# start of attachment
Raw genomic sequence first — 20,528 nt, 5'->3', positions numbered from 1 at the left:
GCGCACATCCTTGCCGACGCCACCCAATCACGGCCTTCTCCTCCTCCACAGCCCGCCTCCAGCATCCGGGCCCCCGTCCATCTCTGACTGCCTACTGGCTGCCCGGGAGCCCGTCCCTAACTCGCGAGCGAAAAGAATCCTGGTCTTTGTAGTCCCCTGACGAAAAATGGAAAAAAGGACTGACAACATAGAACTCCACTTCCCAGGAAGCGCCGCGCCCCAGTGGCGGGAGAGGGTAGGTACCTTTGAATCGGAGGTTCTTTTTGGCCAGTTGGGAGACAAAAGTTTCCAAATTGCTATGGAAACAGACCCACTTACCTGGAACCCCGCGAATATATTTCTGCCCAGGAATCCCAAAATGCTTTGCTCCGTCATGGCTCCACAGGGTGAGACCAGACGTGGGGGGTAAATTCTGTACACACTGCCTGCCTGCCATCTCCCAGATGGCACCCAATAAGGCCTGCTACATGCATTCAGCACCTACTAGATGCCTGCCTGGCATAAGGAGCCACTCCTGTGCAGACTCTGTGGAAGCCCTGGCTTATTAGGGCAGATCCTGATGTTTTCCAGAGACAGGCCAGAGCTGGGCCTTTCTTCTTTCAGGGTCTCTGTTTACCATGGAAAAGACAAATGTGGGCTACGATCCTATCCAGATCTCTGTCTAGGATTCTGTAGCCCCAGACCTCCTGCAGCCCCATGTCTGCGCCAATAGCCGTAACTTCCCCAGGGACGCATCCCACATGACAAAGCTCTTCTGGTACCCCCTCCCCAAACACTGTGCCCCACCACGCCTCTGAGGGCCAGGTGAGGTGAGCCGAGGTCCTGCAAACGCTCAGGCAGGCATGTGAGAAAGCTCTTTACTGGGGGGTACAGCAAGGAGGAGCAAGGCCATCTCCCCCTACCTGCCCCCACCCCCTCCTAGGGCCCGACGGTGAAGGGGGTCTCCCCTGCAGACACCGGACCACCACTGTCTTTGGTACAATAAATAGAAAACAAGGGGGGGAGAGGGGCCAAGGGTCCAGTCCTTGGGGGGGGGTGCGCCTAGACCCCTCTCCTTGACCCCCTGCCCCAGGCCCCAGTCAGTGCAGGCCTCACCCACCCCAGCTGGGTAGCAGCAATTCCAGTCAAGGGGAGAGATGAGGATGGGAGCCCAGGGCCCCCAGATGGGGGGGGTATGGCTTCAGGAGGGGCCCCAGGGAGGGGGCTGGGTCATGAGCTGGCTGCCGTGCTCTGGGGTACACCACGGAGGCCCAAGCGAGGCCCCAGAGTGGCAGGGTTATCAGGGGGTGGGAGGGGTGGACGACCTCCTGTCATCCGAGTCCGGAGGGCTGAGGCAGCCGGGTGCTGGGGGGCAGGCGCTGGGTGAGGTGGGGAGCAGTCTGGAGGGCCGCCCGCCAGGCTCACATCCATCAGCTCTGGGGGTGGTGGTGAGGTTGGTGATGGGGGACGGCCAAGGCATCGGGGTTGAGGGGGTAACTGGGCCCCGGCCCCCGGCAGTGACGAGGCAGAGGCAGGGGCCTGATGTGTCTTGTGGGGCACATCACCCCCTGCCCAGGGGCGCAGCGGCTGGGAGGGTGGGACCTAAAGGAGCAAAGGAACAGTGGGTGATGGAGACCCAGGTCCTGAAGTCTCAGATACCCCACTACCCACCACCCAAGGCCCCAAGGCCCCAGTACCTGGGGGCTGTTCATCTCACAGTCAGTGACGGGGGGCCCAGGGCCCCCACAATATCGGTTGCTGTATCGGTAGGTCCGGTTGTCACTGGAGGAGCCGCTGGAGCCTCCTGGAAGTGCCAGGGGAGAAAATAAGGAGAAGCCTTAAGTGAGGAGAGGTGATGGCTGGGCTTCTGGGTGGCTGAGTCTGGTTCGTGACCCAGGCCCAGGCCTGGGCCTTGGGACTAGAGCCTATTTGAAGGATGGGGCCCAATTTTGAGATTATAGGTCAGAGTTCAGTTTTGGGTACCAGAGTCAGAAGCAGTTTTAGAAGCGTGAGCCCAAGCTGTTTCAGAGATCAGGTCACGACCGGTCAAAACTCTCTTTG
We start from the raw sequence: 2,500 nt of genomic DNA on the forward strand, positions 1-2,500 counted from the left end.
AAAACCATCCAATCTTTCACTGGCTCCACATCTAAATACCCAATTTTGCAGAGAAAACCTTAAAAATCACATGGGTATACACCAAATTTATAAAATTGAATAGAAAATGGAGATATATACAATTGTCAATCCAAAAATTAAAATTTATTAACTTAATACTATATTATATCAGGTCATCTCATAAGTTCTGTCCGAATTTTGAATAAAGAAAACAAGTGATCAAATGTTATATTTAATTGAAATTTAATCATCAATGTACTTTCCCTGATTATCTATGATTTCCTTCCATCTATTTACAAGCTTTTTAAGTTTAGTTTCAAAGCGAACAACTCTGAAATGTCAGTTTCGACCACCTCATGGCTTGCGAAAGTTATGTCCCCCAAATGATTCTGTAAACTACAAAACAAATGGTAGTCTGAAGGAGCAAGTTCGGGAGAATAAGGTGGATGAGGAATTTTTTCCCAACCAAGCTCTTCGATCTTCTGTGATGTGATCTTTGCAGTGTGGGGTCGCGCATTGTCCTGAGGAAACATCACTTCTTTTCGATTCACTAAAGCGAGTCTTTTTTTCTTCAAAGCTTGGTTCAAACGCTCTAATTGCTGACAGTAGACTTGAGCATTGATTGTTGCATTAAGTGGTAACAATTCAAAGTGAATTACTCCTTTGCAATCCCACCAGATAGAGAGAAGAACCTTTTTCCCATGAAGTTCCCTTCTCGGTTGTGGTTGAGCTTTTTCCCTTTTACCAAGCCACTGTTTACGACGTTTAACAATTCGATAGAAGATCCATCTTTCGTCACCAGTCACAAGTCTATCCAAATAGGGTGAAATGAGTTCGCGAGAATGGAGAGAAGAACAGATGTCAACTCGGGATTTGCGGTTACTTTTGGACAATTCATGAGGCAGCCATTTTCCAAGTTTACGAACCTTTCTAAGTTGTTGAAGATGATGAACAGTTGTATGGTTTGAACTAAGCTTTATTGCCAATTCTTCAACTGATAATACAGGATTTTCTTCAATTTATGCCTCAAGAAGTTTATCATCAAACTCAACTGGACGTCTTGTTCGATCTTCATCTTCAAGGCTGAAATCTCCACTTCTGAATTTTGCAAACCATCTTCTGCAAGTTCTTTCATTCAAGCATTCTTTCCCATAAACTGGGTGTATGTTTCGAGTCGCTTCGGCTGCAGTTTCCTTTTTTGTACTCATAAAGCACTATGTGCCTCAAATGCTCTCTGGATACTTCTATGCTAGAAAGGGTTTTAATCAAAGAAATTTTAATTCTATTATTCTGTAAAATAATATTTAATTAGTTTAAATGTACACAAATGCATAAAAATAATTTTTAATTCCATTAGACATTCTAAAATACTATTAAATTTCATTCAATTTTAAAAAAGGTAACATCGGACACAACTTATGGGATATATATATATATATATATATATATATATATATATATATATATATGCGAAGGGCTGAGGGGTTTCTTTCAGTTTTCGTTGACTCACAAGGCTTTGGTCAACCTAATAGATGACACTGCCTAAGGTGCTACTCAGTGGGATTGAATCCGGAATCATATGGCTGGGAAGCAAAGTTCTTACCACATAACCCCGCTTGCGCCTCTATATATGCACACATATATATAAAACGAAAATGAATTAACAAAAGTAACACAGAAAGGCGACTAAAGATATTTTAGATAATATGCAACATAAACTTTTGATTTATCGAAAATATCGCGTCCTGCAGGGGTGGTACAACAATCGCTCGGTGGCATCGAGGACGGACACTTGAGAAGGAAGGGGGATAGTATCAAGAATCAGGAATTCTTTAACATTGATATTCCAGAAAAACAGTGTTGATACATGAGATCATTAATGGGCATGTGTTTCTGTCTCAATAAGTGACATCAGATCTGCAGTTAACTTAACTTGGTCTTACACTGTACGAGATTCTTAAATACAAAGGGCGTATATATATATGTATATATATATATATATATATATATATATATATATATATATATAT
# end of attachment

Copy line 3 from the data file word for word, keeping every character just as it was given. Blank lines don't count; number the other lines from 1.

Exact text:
We start from the raw sequence: 2,500 nt of genomic DNA on the forward strand, positions 1-2,500 counted from the left end.